Fifth District manufacturing activity remained sluggish in October, according to the most recent survey by the Federal Reserve Bank of Richmond. New orders and backlogs decreased this month, while shipments flattened. Hiring activity strengthened mildly across firms and wage increases were more widespread. Prices of raw materials and finished goods rose more quickly in October, compared to last month.
Firms looked for better business conditions during the next six months. Manufacturers expected positive growth in shipments and in the volume of new orders. In addition, manufacturers looked for rising backlogs of new orders. Producers anticipated increased capacity utilization and looked for slightly longer vendor lead times.
Survey participants' outlook for the months ahead included moderate growth in hiring, while future wage increases outweighed declines in the October expectations index. Producers anticipated somewhat longer average workweeks. Firms expected faster growth in prices paid and prices received.
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Overall manufacturing conditions remained sluggish this month. The composite index for manufacturing remained negative; however, the index added four points to end at a reading of −4. The new orders indicator also remained negative this month, ending at a reading of −12, while the shipments index flattened to a reading of 2. The manufacturing employment index moved up to a positive reading, adding 16 points to end at 3.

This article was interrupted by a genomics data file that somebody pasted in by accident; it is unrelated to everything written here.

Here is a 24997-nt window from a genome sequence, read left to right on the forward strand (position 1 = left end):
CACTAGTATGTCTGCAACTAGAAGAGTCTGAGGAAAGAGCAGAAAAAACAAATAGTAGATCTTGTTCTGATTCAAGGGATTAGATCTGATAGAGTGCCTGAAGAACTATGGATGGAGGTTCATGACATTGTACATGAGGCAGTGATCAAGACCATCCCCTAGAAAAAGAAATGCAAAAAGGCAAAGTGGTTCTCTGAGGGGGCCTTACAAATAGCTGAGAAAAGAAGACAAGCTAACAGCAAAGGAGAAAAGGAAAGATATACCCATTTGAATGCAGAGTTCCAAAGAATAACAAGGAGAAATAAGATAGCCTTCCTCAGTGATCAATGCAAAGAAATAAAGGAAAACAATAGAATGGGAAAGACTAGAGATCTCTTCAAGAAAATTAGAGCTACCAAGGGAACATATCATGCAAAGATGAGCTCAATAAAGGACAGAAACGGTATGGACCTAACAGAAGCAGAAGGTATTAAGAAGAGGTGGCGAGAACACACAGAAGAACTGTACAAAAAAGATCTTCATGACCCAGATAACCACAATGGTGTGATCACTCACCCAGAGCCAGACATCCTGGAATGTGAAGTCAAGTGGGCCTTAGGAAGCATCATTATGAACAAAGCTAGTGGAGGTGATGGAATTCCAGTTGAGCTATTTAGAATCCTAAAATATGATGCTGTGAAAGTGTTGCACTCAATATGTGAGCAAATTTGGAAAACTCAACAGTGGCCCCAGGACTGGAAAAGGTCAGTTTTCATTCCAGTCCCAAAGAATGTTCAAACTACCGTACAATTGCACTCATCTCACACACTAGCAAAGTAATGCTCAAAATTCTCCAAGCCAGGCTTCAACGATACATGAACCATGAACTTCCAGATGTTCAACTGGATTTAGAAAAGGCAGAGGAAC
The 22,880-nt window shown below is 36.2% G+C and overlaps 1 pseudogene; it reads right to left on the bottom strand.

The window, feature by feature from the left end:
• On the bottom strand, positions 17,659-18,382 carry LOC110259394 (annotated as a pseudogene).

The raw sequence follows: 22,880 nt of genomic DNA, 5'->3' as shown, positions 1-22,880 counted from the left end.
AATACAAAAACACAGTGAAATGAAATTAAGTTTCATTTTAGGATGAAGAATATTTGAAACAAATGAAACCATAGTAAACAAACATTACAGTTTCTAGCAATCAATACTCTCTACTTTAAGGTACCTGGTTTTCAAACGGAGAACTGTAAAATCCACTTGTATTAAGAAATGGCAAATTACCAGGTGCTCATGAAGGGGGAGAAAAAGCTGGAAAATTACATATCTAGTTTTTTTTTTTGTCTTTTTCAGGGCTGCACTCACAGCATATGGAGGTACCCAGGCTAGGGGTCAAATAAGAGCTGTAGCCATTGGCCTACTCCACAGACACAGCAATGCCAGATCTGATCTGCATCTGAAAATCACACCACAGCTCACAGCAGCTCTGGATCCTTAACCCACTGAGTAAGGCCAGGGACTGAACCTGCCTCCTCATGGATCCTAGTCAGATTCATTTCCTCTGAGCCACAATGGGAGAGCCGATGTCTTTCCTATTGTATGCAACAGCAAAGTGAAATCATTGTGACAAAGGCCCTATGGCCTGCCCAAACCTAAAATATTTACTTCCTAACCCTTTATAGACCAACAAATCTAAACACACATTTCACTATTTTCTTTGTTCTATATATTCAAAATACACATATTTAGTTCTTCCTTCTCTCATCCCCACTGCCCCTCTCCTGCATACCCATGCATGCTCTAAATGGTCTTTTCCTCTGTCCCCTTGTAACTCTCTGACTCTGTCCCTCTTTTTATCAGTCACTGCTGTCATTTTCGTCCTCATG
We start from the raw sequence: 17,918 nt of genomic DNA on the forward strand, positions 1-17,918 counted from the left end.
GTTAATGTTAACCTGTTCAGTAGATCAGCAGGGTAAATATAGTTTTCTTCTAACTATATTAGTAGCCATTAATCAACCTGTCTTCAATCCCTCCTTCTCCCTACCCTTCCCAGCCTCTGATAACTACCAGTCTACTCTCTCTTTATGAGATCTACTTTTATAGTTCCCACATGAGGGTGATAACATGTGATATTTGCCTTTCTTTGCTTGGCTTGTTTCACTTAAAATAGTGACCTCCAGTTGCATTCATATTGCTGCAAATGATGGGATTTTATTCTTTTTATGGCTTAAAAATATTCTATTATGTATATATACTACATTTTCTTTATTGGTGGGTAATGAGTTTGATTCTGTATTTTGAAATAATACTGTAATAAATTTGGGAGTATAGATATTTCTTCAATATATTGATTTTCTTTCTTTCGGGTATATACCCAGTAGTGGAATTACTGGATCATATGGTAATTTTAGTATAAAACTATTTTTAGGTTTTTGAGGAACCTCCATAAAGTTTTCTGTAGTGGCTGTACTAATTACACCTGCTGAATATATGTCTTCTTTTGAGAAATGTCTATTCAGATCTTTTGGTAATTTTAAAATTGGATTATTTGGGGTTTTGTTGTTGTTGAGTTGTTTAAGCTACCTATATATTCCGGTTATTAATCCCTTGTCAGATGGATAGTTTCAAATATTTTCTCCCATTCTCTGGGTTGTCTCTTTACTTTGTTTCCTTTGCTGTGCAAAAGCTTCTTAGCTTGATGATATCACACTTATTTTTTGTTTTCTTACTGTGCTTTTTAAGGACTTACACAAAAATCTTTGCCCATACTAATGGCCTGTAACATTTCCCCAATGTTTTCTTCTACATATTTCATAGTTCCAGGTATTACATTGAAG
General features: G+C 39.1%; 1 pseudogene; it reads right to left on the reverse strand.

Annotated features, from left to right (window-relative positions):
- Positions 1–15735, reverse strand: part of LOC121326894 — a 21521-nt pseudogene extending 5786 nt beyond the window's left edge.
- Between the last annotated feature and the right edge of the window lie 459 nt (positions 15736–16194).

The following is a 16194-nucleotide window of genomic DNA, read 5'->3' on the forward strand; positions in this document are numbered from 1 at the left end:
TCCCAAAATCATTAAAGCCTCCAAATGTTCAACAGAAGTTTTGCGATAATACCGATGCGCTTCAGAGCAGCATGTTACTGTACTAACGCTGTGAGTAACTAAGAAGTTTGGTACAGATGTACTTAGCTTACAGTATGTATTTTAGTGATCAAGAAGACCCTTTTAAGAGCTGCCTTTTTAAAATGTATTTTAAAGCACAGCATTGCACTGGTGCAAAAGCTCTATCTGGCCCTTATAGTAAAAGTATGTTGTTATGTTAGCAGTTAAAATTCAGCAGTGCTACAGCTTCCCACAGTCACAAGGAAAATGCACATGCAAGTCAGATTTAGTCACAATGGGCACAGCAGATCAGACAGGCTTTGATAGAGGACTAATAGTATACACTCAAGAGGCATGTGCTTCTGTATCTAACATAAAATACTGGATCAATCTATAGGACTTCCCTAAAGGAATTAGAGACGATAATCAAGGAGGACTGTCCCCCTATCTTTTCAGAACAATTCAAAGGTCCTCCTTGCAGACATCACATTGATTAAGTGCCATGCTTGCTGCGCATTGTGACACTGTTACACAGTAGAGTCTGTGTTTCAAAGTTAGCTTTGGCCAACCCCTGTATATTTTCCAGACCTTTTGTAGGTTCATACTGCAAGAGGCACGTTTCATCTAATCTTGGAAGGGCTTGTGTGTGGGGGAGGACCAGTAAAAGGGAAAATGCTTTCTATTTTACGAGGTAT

Backlogs decreased in October, with the index settling at −11. The capacity utilization index remained negative; however, it decreased at a slower rate compared to last month as the index ended at −5. Vendor lead time lengthened slightly this month, with that index adding two points to end at 7. Finished goods inventories rose across more firms than they fell, although the index lost two points, ending at a reading of 18. Similarly, growth in raw materials inventories outweighed declines in October, with that indicator remaining positive but moving down three points to 22.
Hiring at Fifth District manufacturing firms strengthened mildly compared to October. The manufacturing employment index gained 16 points to end at 3. The average wage index remained at an elevated level this month. That indicator added five points to end at 18, while the average workweek index slipped three points to end at −3.
Producers expectations were more upbeat this month, bouncing back from last month's somewhat lower outlook. Manufacturers looked for moderate growth in shipments and new orders. The indexes for expected shipments and new orders ended at readings of 35 and 32, respectively.
Survey participants expected backlogs would build up in the next six months. The outlook index gained five points to finish at a reading of 18. Firms expected vendor lead times to lengthen — the indicator ended five points higher at a reading of 12. Manufacturers looked for rising capital expenditures over the next six months — the expected index strengthened six points to 19. The October index for future capacity utilization remained solid, adding six points to finish at 28.
Hiring increases for the next six months were more widespread. The expectations index for the number of employees jumped to a strong reading of 20. The index for expected average wages remained about on pace with last month's expectations. The expected average workweek indicator slipped by four points to a reading of 6.
Prices of raw materials rose at an annualized 1.17 percent rate, somewhat faster than September's 1.10 percent pace. Prices of finished goods rose at a 0.64 annualized rate, slightly faster than September's 0.07 percent pace.
For the six months ahead, survey participants anticipated input prices would grow at a 1.51 percent pace, while finished goods prices were expected to rise at an annualized 0.71 percent rate.
Associate Regional Economist